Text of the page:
SOUTH BEND, Ind. — In the film “Rudy,” the protagonist waits with the team in the tunnel at Notre Dame Stadium, just before they charge onto the field.
“Rudy,” says fictional teammate Roland Steele, “are you ready for this, champ?”
Rudy: “I’ve been ready for this my whole life!”
Imagine being there in the tunnel as they filmed that scene, the marching band high-stepping through its routine. Come down to the field and see what the filmmakers did as they recreated the story of Rudy Ruettiger.
Part of what they saw, but never revealed, was a lot of helmets with a "Y” on the side.
The BYU Cougars were part of one of the most popular sports films in history.
Come down to the field and see
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BYU’s 1992 game at Notre Dame was momentous in a couple of ways. First, it was the initial meeting between the Cougars and the Irish. (Saturday’s game marks their eighth meeting.)
Second, it immortalized BYU on film.
“Immortalized” is probably stretching things, since the Cougars never actually appeared in the film. Nor were they mentioned. But stretching is what Hollywood does best. There have been numerous stories noting discrepancies between fact and fiction in the film.
In any case, the Cougars lost 42-16. Because of injuries, they were using the third of four quarterbacks that season. They had begun with John Walsh, then Steve Clements and now Ryan Hancock was under center. Later, Tom Young, brother of you-know-who, would fill in.
But what few know is that a small part of the movie was filmed during the first-ever BYU-Irish contest.
There are no zoom-ins of LaVell Edwards, not even a fleeting glimpse of Cougar blue. Instead, Rudy’s teary dad huskily says of the moment, “This is the most beautiful sight these eyes have ever seen.”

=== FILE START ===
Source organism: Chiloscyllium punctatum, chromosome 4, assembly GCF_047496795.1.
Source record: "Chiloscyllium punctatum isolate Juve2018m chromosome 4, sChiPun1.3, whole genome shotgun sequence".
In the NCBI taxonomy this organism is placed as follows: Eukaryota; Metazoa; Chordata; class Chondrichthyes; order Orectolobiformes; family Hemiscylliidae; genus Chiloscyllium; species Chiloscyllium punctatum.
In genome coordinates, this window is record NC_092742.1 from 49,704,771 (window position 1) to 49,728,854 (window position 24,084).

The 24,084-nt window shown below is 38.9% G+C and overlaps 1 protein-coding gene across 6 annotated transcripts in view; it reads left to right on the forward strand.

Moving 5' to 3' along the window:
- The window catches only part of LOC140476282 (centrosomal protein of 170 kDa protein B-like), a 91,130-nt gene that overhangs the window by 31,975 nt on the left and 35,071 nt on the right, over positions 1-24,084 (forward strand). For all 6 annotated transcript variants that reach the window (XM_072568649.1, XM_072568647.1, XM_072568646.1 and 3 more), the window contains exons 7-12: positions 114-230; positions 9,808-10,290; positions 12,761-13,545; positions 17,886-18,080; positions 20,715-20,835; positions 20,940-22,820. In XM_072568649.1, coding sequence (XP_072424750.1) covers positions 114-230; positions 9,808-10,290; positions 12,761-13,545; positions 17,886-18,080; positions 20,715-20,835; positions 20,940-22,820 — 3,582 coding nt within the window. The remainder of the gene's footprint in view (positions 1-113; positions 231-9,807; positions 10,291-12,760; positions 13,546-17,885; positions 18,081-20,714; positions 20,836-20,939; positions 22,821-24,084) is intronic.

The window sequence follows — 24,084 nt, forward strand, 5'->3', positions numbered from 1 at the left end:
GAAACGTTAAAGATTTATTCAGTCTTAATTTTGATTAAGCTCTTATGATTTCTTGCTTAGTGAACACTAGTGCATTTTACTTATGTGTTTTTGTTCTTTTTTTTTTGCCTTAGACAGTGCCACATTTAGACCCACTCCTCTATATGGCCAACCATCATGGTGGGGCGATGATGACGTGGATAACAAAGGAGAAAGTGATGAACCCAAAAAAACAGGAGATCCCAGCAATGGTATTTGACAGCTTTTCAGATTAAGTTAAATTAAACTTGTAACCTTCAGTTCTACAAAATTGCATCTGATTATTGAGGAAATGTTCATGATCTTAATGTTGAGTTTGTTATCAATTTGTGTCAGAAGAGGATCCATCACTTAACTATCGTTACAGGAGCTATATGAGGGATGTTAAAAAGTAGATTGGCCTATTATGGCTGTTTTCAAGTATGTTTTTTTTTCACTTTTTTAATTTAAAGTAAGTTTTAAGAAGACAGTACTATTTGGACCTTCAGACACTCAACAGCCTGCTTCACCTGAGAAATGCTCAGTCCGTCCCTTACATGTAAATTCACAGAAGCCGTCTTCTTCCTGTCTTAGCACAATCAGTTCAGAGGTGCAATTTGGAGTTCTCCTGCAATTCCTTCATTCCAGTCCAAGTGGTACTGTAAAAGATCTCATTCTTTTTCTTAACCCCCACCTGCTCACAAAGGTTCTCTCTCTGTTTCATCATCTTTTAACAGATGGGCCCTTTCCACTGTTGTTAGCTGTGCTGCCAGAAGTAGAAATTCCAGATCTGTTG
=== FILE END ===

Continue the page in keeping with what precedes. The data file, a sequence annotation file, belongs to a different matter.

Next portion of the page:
The Cougars might beg to disagree.
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The slight clue for Ralph Zobell, who still works in BYU’s sports information office, was when the marching band came onto the field. Something different was taking place. He could see boom microphones strategically placed. Notre Dame’s SID, Roger Valdiserri, had mentioned in passing that someone was making a film about Irish football, but didn’t elaborate.
As it turned out, it was a glorious football afternoon, the scent of autumn leaves, 69 degrees at kickoff.
The Cougars had first-and-10 at their own 6-yard line in the first quarter. But a high snap forced Hancock to lunge. He collided with someone and the ball squirted into the end zone, where Demetrius DuBose recovered for a Notre Dame touchdown.
The crowd roared to its feet and the cameras were there to catch it.
Little did anyone in attendance know the crowd scene would be relived thousands of times via movie screens and TV/video replays. It was used to depict the moment when Rudy subbed in at game’s end.
The next year, when the movie came out, Zobell attended, knowing something few others did: the Cougars had been extras in one of the most beloved sports films of all time.
“I tell people that, because I was there,” Zobell says.
Too bad for the Cougars that their scenes ended up on the cutting room floor.
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BYU actually had its own Rudy moment that day.
Tim Nowatzke was an unheralded receiver from Michigan City, Ind., a 45-minute drive from Notre Dame. The Cougars stayed in his hometown because they couldn’t find enough hotel rooms in South Bend.
Nowatzke wasn’t listed on the two-deep. Still, with numerous family members living in the area, he coaxed 80 tickets from teammates and officials.
It’s a good thing he did. Coach LaVell Edwards put him in the game, and in the third quarter, with the Cougars trailing 21-9, Nowatzke caught a touchdown pass. Though the Irish prevailed, there was certain symmetry to the situation.
Just as the Ruettiger’s story was taking shape, Nowatzke was living a dream of his own.
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Hollywood didn’t disappoint.
“AFI 100 Years” rated “Rudy” the 54th most-inspiring film of all time, in any genre.
When the film came out, the Irish’s opponent wasn’t BYU; it was Georgia Tech — aptly played by Boston College.
Since BC was in South Bend two weeks after the Cougars, the filmmakers decided to cast the gold-helmeted Eagles as Georgia Tech, the Irish's 1975 opponent when Ruettiger had his day.
“Rudy” went on to be a hit, a based-on-a-true-story piece about a kid who wouldn’t give up.
As for the Cougars, at least they can say they warmed up the crowd.
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